Avidan Freedman

We Are NOT the ‘Baalei HaBayit’!

The sentiment that “we are the baalei habayit” (rough translation- we’re the boss) was more than a campaign slogan on behalf of the “Jewish Power” party. It is an accurate expression of their fundamental ethos, which, to my mind, represents a complete inversion of the religious idea of what Zionism is about, as it is reflected in this week’s Torah portion, and indeed throughout the Torah, from beginning to end.

This is perfectly demonstrated in what the Rabbis saw as the first assertion of “Jewish power” since the land was promised to Avraham. In this week’s Parsha, Avraham and his entourage return to Canaan from Egypt laden with sheep and cattle. But there isn’t enough area available for both Avraham and Lot’s flocks to graze. The Torah tells us that a fight breaks out between their shepherds, but the Midrash explains this fight in a surprising and unexpected way. It wasn’t a straightforward fight about land. Rather, it was about the solution that Lot’s shepherds had adopted- to graze their flock in land owned by the locals. After all, they argued, the land has been promised to us by God. We are the baalei habayit! Avraham’s shepherds opposed their assertion of ownership, insisting that it was theft, because the land had not yet been taken from the Canaanites and given to Avraham.

This raises an interesting question- why not? Why had God only promised the land to Avraham, but not yet fulfilled His promise? God actually gives an explicit answer to this question in the Brit Bein HaBetarim later in our Parsha. “And they shall return in the fourth generation, for the iniquity of the Amorites is not yet complete” (Breishit 15:16). The Jewish people can only enter the land once its current inhabitants have rightfully lost their claim to it, based on their own actions, and not before.

The idea that control over the land of Israel is contingent on a nation’s behavior and righteousness in God’s eyes runs with absolute consistency throughout all of Tanach, and, at least as far as Rashi is concerned, it starts with the very first verse in the Torah.

“Rabbi Yitzchak said: The Torah should have started with ‘And this month is for you’, which is the first mitzvah that Israel was commanded. Why did it begin with ‘Breishit’? Because ‘He informed his nation of the power of his deeds, to give them a portion among the nations’, that should the nations of the world come to Israel and say- ‘You are thieves, because you conquered the lands of the seven nations’, they could respond ‘All of the land belongs to God. He created it, and gave it to the one who was righteous in His eyes. He wanted to give it to them, and he wanted to take it from them and give it to us.’” (Rashi Breishit 1:1)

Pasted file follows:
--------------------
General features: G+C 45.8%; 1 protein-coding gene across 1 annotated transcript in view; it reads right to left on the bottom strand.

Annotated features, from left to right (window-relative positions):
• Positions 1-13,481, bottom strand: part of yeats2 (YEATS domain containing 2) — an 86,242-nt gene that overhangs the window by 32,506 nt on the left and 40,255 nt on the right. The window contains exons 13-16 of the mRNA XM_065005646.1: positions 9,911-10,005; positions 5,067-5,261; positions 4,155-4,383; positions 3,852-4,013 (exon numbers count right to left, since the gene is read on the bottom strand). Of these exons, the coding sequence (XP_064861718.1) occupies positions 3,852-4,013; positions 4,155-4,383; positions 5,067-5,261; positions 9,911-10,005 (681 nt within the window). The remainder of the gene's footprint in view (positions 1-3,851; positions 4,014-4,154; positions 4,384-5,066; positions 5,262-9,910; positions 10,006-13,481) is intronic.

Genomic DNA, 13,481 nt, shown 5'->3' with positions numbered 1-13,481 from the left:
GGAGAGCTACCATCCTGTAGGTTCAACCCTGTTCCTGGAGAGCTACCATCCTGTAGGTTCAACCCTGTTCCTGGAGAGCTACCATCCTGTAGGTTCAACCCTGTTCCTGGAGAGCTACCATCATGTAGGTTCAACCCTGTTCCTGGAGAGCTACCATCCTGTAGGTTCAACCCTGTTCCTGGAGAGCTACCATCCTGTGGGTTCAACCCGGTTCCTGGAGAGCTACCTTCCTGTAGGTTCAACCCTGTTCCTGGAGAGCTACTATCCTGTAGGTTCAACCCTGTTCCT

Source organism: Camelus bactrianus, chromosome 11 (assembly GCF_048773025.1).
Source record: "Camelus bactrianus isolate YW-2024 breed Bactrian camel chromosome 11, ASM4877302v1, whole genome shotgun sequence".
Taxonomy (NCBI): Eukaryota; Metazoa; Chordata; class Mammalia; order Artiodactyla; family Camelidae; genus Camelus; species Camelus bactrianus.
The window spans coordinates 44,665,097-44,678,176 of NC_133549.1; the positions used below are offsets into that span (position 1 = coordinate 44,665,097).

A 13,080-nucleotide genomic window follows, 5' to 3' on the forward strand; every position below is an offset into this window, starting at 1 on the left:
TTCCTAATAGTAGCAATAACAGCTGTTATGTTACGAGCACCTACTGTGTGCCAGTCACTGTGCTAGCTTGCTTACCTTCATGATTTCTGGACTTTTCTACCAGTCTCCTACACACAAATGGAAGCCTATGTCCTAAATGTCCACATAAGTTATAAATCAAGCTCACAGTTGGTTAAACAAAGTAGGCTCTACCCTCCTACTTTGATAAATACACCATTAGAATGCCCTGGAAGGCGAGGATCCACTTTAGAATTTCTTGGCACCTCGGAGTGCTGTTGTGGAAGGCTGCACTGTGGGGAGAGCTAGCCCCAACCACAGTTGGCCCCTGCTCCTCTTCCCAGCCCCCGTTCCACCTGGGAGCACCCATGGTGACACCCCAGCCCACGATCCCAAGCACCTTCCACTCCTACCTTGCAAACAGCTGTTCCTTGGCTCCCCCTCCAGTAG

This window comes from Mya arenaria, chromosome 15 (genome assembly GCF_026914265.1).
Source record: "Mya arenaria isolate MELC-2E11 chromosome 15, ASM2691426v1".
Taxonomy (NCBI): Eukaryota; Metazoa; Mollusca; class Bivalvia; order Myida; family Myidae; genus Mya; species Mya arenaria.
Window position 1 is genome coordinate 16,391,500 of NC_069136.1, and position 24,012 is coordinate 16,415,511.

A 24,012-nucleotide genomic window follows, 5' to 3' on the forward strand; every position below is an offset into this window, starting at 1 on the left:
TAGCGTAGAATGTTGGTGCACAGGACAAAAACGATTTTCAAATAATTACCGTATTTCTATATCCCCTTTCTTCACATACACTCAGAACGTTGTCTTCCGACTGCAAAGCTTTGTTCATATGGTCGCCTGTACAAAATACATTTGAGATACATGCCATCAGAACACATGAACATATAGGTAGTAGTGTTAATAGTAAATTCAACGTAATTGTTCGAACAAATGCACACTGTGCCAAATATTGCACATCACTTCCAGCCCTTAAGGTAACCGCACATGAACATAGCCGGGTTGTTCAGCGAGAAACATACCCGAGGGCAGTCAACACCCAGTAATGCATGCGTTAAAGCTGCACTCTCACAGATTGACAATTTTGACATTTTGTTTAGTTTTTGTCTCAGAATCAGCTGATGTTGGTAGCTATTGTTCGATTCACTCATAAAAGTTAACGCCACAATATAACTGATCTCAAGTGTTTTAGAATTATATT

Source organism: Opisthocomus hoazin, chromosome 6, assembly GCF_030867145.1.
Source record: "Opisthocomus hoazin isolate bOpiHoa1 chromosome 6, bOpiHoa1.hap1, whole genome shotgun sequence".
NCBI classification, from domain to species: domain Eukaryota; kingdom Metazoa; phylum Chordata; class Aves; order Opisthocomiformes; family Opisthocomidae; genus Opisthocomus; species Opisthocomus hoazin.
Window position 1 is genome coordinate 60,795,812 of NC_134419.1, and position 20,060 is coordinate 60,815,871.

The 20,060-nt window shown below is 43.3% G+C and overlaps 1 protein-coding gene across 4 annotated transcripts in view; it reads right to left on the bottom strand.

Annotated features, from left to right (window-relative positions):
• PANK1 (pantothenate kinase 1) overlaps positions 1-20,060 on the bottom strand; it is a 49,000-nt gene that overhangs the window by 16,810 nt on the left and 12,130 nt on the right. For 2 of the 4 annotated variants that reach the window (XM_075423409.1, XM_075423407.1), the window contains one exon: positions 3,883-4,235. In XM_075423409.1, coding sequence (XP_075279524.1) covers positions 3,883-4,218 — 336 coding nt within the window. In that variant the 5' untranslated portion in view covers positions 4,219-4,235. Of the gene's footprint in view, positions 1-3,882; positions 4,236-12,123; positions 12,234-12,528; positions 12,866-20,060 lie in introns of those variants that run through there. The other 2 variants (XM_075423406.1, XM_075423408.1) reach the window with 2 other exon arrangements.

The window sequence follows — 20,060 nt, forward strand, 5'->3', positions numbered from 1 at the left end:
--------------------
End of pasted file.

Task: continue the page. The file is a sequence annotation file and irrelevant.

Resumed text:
The Torah’s wants to begin with this most critical lesson: God is the baal habayit. And it is He who decides to whom the land goes. There is a critical phrase in this Rashi that is too often glossed over. God gave the land to the one “who was righteous in his eyes.” Initially, he gave the land to the Canaanites. Only once they lost their rights to the land on account of their sins was God willing to allow Avraham’s children to have their chance. But the conditions were the very same, as the Torah incessantly repeats as the Jewish people prepare to enter the land (especially in Vayikra chapter 26, and in Devarim constantly), and as the prophets constantly warn. This is what the religious idea of Zionism is. It is a radical departure from standard political thinking based on power. The religious idea of Zionism claims that we are not the baalei habayit, and therefore, our control of this land is not ultimately dependent on our control and power, but on the way our behavior lives up to the expectation of the true Baal HaBayit.

Actually, the surest path to bad behavior is to mistakenly believe that we are the baalei habayit, and therefore, to think that what best ensures our survival here is our own Jewish power, and therefore, power is the ultimate value that trumps all others. When you are the baal habayit, it is not only that you can do whatever you want- you can and must do whatever needs to be done to maintain your power, no matter how violent or immoral. This misconception is the very essence of idol worship- “to the work of their own hands they bow” (Yeshayahu 2:8), and particularly, of the most popular idol worship of the nations of Canaan- the worship of the Baal.

For a Religious Zionist like myself, this – more than Iran, more than Hamas- poses the greatest existential threat to our presence on this land. Avraham is promised and receives the land precisely because he recognizes that he is not the baal habayit. We will merit this land only if we continue in his path, and only if that recognition leads us to actions that are righteous in God’s eyes.

About the Author
Avidan Freedman is the co-founder and director of Yanshoof (, an organization dedicated to stopping Israeli arms sales to human rights violators, and an educator at the Shalom Hartman Institute's high school and post-high school programs. He lives in Efrat with his wife Devorah and their 5 children.
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